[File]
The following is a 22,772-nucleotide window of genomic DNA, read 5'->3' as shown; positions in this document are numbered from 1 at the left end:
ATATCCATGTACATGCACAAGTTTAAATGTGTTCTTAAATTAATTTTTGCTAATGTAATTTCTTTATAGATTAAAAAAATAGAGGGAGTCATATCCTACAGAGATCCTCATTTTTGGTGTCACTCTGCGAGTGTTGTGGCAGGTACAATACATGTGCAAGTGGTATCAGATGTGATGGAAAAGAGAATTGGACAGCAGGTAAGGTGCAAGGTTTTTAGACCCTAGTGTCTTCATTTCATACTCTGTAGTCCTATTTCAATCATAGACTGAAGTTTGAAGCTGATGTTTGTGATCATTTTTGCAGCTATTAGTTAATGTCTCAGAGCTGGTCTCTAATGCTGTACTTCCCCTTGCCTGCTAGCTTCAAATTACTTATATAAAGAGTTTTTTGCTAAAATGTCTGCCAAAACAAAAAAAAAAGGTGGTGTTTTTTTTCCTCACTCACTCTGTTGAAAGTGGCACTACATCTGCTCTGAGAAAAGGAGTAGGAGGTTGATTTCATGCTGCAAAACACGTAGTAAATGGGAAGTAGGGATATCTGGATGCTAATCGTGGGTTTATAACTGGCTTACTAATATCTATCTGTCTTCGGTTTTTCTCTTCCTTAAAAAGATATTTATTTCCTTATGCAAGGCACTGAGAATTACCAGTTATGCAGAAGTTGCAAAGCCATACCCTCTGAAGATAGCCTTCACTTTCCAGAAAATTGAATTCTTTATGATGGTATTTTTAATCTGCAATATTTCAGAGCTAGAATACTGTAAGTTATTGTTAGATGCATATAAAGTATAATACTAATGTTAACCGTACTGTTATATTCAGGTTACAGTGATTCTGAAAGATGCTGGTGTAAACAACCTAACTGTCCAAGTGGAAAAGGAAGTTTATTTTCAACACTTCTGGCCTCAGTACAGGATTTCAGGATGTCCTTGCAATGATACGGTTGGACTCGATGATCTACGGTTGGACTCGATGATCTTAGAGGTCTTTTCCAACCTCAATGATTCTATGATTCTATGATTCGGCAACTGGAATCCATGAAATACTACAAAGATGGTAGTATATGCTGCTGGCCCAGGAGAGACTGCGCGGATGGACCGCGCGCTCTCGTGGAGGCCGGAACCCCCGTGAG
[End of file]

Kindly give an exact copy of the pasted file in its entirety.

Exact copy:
The following is a 22,772-nucleotide window of genomic DNA, read 5'->3' as shown; positions in this document are numbered from 1 at the left end:
ATATCCATGTACATGCACAAGTTTAAATGTGTTCTTAAATTAATTTTTGCTAATGTAATTTCTTTATAGATTAAAAAAATAGAGGGAGTCATATCCTACAGAGATCCTCATTTTTGGTGTCACTCTGCGAGTGTTGTGGCAGGTACAATACATGTGCAAGTGGTATCAGATGTGATGGAAAAGAGAATTGGACAGCAGGTAAGGTGCAAGGTTTTTAGACCCTAGTGTCTTCATTTCATACTCTGTAGTCCTATTTCAATCATAGACTGAAGTTTGAAGCTGATGTTTGTGATCATTTTTGCAGCTATTAGTTAATGTCTCAGAGCTGGTCTCTAATGCTGTACTTCCCCTTGCCTGCTAGCTTCAAATTACTTATATAAAGAGTTTTTTGCTAAAATGTCTGCCAAAACAAAAAAAAAAGGTGGTGTTTTTTTTCCTCACTCACTCTGTTGAAAGTGGCACTACATCTGCTCTGAGAAAAGGAGTAGGAGGTTGATTTCATGCTGCAAAACACGTAGTAAATGGGAAGTAGGGATATCTGGATGCTAATCGTGGGTTTATAACTGGCTTACTAATATCTATCTGTCTTCGGTTTTTCTCTTCCTTAAAAAGATATTTATTTCCTTATGCAAGGCACTGAGAATTACCAGTTATGCAGAAGTTGCAAAGCCATACCCTCTGAAGATAGCCTTCACTTTCCAGAAAATTGAATTCTTTATGATGGTATTTTTAATCTGCAATATTTCAGAGCTAGAATACTGTAAGTTATTGTTAGATGCATATAAAGTATAATACTAATGTTAACCGTACTGTTATATTCAGGTTACAGTGATTCTGAAAGATGCTGGTGTAAACAACCTAACTGTCCAAGTGGAAAAGGAAGTTTATTTTCAACACTTCTGGCCTCAGTACAGGATTTCAGGATGTCCTTGCAATGATACGGTTGGACTCGATGATCTACGGTTGGACTCGATGATCTTAGAGGTCTTTTCCAACCTCAATGATTCTATGATTCTATGATTCGGCAACTGGAATCCATGAAATACTACAAAGATGGTAGTATATGCTGCTGGCCCAGGAGAGACTGCGCGGATGGACCGCGCGCTCTCGTGGAGGCCGGAACCCCCGTGAG